Closing Time: Concerns mount about Clay Buchholz as Red Sox comeback effort against Orioles comes up short

April 21, 2014 - 10:27 am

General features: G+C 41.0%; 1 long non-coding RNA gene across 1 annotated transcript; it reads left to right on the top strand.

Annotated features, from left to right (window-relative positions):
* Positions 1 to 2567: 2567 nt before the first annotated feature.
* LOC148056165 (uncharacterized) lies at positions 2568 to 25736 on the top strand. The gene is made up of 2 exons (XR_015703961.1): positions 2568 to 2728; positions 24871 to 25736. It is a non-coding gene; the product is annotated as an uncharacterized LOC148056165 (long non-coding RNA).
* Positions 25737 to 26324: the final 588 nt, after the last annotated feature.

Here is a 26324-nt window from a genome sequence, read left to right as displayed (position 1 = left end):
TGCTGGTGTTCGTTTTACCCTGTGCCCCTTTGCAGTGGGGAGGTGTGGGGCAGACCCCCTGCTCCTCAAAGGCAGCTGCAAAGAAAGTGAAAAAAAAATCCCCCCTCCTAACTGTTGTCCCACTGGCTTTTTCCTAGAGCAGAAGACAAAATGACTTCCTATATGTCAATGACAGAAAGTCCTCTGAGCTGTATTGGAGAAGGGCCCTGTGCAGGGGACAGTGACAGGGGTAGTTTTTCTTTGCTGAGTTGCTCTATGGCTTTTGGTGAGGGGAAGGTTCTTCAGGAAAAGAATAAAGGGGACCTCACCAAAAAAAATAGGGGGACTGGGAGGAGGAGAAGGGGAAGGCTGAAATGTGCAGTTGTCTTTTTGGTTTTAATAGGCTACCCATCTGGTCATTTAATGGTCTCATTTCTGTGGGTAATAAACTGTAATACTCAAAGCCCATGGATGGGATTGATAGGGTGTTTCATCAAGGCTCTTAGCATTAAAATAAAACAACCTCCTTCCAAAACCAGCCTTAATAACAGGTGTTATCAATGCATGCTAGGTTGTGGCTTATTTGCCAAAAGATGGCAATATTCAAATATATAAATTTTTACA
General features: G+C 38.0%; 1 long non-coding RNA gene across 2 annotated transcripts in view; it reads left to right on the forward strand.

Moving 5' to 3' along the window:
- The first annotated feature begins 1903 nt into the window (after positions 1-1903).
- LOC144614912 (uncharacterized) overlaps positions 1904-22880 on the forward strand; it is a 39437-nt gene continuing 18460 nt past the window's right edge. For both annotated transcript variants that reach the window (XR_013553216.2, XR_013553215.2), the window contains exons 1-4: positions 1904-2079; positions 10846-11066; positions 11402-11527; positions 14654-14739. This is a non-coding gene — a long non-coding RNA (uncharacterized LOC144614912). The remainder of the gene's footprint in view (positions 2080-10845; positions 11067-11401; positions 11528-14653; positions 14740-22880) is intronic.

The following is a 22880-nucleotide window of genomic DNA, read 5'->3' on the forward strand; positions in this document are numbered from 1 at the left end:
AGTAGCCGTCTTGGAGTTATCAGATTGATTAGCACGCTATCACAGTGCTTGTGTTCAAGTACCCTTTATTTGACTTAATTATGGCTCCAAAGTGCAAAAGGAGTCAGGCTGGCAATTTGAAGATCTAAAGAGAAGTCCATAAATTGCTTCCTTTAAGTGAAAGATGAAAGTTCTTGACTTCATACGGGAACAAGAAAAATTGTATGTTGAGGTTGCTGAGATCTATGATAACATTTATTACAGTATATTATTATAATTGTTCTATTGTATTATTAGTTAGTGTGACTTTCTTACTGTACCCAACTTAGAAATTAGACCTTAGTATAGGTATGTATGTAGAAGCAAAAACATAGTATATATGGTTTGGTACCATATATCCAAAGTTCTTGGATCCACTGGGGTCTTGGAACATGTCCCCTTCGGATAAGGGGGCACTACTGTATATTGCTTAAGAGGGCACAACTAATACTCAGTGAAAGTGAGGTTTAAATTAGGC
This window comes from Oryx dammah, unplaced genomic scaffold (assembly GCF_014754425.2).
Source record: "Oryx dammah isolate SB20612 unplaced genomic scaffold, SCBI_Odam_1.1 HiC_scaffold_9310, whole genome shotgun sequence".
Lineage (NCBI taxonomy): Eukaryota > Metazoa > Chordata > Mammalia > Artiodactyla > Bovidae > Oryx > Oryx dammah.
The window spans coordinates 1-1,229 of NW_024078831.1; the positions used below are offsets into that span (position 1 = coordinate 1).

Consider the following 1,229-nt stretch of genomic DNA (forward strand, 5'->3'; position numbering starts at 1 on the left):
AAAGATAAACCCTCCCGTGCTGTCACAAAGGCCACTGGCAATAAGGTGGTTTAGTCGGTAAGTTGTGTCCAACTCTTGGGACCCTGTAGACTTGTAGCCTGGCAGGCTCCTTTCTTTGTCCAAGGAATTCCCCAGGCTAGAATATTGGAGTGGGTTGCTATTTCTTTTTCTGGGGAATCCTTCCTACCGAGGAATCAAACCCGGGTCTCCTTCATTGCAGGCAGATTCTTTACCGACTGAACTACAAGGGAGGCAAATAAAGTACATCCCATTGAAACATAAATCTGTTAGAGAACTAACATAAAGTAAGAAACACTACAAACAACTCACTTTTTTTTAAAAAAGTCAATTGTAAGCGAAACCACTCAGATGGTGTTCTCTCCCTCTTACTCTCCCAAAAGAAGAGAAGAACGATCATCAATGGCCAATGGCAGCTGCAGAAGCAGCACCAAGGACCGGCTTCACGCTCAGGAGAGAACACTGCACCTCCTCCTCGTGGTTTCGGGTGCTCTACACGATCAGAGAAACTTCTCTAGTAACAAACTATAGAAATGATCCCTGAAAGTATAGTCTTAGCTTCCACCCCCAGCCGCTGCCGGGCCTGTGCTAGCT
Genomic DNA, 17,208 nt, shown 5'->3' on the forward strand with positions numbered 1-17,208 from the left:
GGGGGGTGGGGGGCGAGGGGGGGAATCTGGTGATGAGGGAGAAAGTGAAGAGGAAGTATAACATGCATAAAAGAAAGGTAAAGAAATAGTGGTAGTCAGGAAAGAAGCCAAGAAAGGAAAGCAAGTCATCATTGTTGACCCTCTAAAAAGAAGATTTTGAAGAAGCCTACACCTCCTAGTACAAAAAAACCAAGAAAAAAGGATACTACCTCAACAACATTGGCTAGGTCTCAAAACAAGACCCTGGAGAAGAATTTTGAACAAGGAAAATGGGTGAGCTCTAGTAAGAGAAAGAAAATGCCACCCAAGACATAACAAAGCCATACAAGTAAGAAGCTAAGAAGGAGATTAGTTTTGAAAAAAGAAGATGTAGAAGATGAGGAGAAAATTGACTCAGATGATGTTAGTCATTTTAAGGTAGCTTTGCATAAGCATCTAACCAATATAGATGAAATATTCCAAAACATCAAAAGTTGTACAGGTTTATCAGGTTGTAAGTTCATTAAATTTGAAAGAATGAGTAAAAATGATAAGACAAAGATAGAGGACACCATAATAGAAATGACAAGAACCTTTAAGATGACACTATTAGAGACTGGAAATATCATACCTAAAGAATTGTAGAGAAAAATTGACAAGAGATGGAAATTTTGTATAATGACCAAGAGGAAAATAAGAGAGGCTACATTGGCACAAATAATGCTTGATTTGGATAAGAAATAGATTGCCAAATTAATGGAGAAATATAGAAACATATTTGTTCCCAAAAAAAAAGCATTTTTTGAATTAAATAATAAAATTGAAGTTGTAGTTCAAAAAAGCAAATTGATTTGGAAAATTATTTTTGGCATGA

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Is Clay Buchholz injured or just struggling? And which would be worse? Buchholz looked very little like the pitcher who customarily dominated when healthy enough to pitch last year. After two effiicient innings, his outing unraveled in the third, when he permitted six runs on eight hits. A year ago, he didn't allow more than four runs in any of his 16 starts. Thus far this year, he's permitted six runs in a pair of his four starts. Statistically, Buchholz's results have been atrocious. He is 0-2 with a 7.71 ERA. Opponents are hammering him for a line of .375/.402/.568. Yet it's not just a matter of his results being bad. His stuff has also simply been different than in past years. His fastball velocity is down, as he came into the game averaging about 91 mph on his fastballs (four- and two-seam), about 2 mph off of where he threw it over the prior four seasons. His swings and misses on his four- and two-seam fastballs are also down by about half, from about one in every 12 pitches to one in every 25. (He didn't have a single swing and miss on a fastball on Monday.) With the diminished power and greater vulnerability to his fastball has come a greater reluctance to use it -- whereas he threw a fastball (either four- or two-seamer) almost every other pitch last year (a combined 49.4 percent of the time), this year, he's using those primary offerings just over a third of the time (a combined 34.8 percent). The Red Sox have not suggested that Buchholz is dealing with any kind of injury. It's possible that he's healthy and simply has yet to cut loose with his stuff -- not unlike how, at the start of a 2012 season when he was returning from a back injury, he seemed cautious throughout April, with diminished results following, before he turned his year around in mid-May and dominated for most of the remaining 4 1/2 months of the year. That history can give the Red Sox hope. Unless Buchholz is dealing with an injury, then given what they've seen so far in 2014 -- particularly on Monday morning, when he got just three swings and misses among his 55 pitches, and put the Sox in a hole so deep that they couldn't escape in a 7-6 loss to the Orioles -- those are the sorts of silver linings to which the Sox must cling with a pitcher who is critical to what they hope to accomplish. WHAT WENT WRONG FOR THE RED SOX -- The start was tied for the third shortest (non-injury edition) of Buchholz's career. -- The Sox suffered from some sloppy execution at times, most notably on a potential double play ball in the top of the eighth. Dustin Pedroia couldn't get the ball out of his glove cleanly, with his double clutch resulting in disruption to the timing of Xander Bogaerts' relay, which went wide of first base and permitted the hitter (Steve Clevenger) to arrive safely at first. That resulted in a run when Clevenger advanced to second on a fly ball and then scored on a single to shallow center on which Jackie Bradley Jr. threw wildly towards home, nowhere near either the plate or a cutoff man. A good throw likely would have had Clevenger; if Bradley had found the cutoff man, the Sox at least would have had a chance. Instead, the Orioles received a key measure of breathing room in the late innings. -- Bogaerts had an ill-timed baserunning blunder, getting stuck in no man's land between second and third after pinch-hitter Jonathan Herrera struck out with runners on first and second. He appeared to give up on the play briefly when catcher Steve Clevenger fired through to second base, and ultimately was run down easily by the second baseman for a strikeout-caught stealing double play. -- Jonny Gomes went 0-for-3 with a pair of strikeouts. WHAT WENT RIGHT FOR THE RED SOX -- Burke Badenhop led a spectacular effort by the Red Sox bullpen. Badenhop entered with one out and one on in the top of the third and promptly elicited an inning-ending double play. That proved the first of three double plays he induced from the Orioles in his 3 2/3 innings of shutout work. Badenhop became the 25th reliever since 2000 to elicit three twin-killings in a single outing, with the righty permitting just one hit (a single) and walking two while striking out one and getting nine groundball outs. His best performance as a Red Sox was followed by strong relief from Craig Breslow (2 innings in which he was charged with a run that wouldn't have scored but for a botched double play ball) and a scoreless innings from Andrew Miller, giving the Sox a chance to mount a comeback bid against Baltimore. -- Dustin Pedroia had a two-out RBI double in the fifth, the Sox' first two-out extra-base hit with a runner in scoring position since Jackie Bradley Jr. had one in the 14th inning in Chicago last week, and their first against a pitcher (as opposed to a position player) since David Ortiz had a two-out double against Rangers closer Joakim Soria on April 8. -- Mike Napoli, who stayed overnight at Fenway Park to receive treatment on a left knee that Darren O'Day drilled with a pitch on Sunday night, crushed a homer to left-center against O'Day in the bottom of the eighth. David Ross also clubbed his first homer of the year.

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